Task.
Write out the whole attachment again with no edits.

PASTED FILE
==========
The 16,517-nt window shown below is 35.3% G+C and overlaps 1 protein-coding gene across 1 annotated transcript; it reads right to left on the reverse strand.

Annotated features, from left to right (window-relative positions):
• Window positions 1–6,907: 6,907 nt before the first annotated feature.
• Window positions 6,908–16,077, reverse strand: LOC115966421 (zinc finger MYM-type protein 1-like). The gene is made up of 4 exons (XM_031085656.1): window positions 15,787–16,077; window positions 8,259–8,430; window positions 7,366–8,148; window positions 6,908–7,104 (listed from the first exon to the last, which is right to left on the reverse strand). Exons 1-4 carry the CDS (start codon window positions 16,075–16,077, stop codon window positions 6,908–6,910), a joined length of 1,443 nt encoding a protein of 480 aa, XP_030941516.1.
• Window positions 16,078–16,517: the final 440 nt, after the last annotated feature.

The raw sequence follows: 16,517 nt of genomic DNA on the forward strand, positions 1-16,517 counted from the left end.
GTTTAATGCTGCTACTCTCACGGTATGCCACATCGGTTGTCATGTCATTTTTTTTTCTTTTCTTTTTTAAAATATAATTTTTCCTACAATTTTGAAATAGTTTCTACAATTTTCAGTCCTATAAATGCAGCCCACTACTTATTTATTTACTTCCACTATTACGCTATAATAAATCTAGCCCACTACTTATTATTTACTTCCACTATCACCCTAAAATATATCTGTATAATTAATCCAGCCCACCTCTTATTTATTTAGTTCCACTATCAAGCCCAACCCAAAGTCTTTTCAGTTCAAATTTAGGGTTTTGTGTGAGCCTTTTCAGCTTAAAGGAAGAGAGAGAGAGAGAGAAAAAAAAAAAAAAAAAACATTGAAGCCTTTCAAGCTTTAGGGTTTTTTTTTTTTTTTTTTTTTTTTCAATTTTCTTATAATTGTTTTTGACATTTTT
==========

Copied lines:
The 16,517-nt window shown below is 35.3% G+C and overlaps 1 protein-coding gene across 1 annotated transcript; it reads right to left on the reverse strand.

Annotated features, from left to right (window-relative positions):
• Window positions 1–6,907: 6,907 nt before the first annotated feature.
• Window positions 6,908–16,077, reverse strand: LOC115966421 (zinc finger MYM-type protein 1-like). The gene is made up of 4 exons (XM_031085656.1): window positions 15,787–16,077; window positions 8,259–8,430; window positions 7,366–8,148; window positions 6,908–7,104 (listed from the first exon to the last, which is right to left on the reverse strand). Exons 1-4 carry the CDS (start codon window positions 16,075–16,077, stop codon window positions 6,908–6,910), a joined length of 1,443 nt encoding a protein of 480 aa, XP_030941516.1.
• Window positions 16,078–16,517: the final 440 nt, after the last annotated feature.

The raw sequence follows: 16,517 nt of genomic DNA on the forward strand, positions 1-16,517 counted from the left end.
GTTTAATGCTGCTACTCTCACGGTATGCCACATCGGTTGTCATGTCATTTTTTTTTCTTTTCTTTTTTAAAATATAATTTTTCCTACAATTTTGAAATAGTTTCTACAATTTTCAGTCCTATAAATGCAGCCCACTACTTATTTATTTACTTCCACTATTACGCTATAATAAATCTAGCCCACTACTTATTATTTACTTCCACTATCACCCTAAAATATATCTGTATAATTAATCCAGCCCACCTCTTATTTATTTAGTTCCACTATCAAGCCCAACCCAAAGTCTTTTCAGTTCAAATTTAGGGTTTTGTGTGAGCCTTTTCAGCTTAAAGGAAGAGAGAGAGAGAGAGAAAAAAAAAAAAAAAAAACATTGAAGCCTTTCAAGCTTTAGGGTTTTTTTTTTTTTTTTTTTTTTTTCAATTTTCTTATAATTGTTTTTGACATTTTT